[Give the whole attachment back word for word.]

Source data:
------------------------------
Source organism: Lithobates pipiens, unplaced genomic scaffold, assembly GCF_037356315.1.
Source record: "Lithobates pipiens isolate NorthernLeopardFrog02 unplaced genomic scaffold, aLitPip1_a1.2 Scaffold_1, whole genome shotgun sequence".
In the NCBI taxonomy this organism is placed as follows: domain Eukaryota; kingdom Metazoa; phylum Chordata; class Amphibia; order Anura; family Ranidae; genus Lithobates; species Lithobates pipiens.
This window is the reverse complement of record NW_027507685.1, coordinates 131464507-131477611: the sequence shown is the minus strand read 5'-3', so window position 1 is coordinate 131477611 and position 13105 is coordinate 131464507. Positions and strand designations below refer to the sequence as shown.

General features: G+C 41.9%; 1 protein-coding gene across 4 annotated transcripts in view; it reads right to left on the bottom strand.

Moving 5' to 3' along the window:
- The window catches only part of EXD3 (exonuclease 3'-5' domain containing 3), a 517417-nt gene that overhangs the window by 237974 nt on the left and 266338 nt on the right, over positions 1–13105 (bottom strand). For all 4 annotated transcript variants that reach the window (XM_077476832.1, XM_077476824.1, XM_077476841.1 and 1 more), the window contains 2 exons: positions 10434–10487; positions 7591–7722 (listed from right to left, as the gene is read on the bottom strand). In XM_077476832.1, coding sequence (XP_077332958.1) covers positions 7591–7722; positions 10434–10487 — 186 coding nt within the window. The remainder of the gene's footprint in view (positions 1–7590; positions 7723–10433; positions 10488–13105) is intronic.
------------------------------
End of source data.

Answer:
Source organism: Lithobates pipiens, unplaced genomic scaffold, assembly GCF_037356315.1.
Source record: "Lithobates pipiens isolate NorthernLeopardFrog02 unplaced genomic scaffold, aLitPip1_a1.2 Scaffold_1, whole genome shotgun sequence".
In the NCBI taxonomy this organism is placed as follows: domain Eukaryota; kingdom Metazoa; phylum Chordata; class Amphibia; order Anura; family Ranidae; genus Lithobates; species Lithobates pipiens.
This window is the reverse complement of record NW_027507685.1, coordinates 131464507-131477611: the sequence shown is the minus strand read 5'-3', so window position 1 is coordinate 131477611 and position 13105 is coordinate 131464507. Positions and strand designations below refer to the sequence as shown.

General features: G+C 41.9%; 1 protein-coding gene across 4 annotated transcripts in view; it reads right to left on the bottom strand.

Moving 5' to 3' along the window:
- The window catches only part of EXD3 (exonuclease 3'-5' domain containing 3), a 517417-nt gene that overhangs the window by 237974 nt on the left and 266338 nt on the right, over positions 1–13105 (bottom strand). For all 4 annotated transcript variants that reach the window (XM_077476832.1, XM_077476824.1, XM_077476841.1 and 1 more), the window contains 2 exons: positions 10434–10487; positions 7591–7722 (listed from right to left, as the gene is read on the bottom strand). In XM_077476832.1, coding sequence (XP_077332958.1) covers positions 7591–7722; positions 10434–10487 — 186 coding nt within the window. The remainder of the gene's footprint in view (positions 1–7590; positions 7723–10433; positions 10488–13105) is intronic.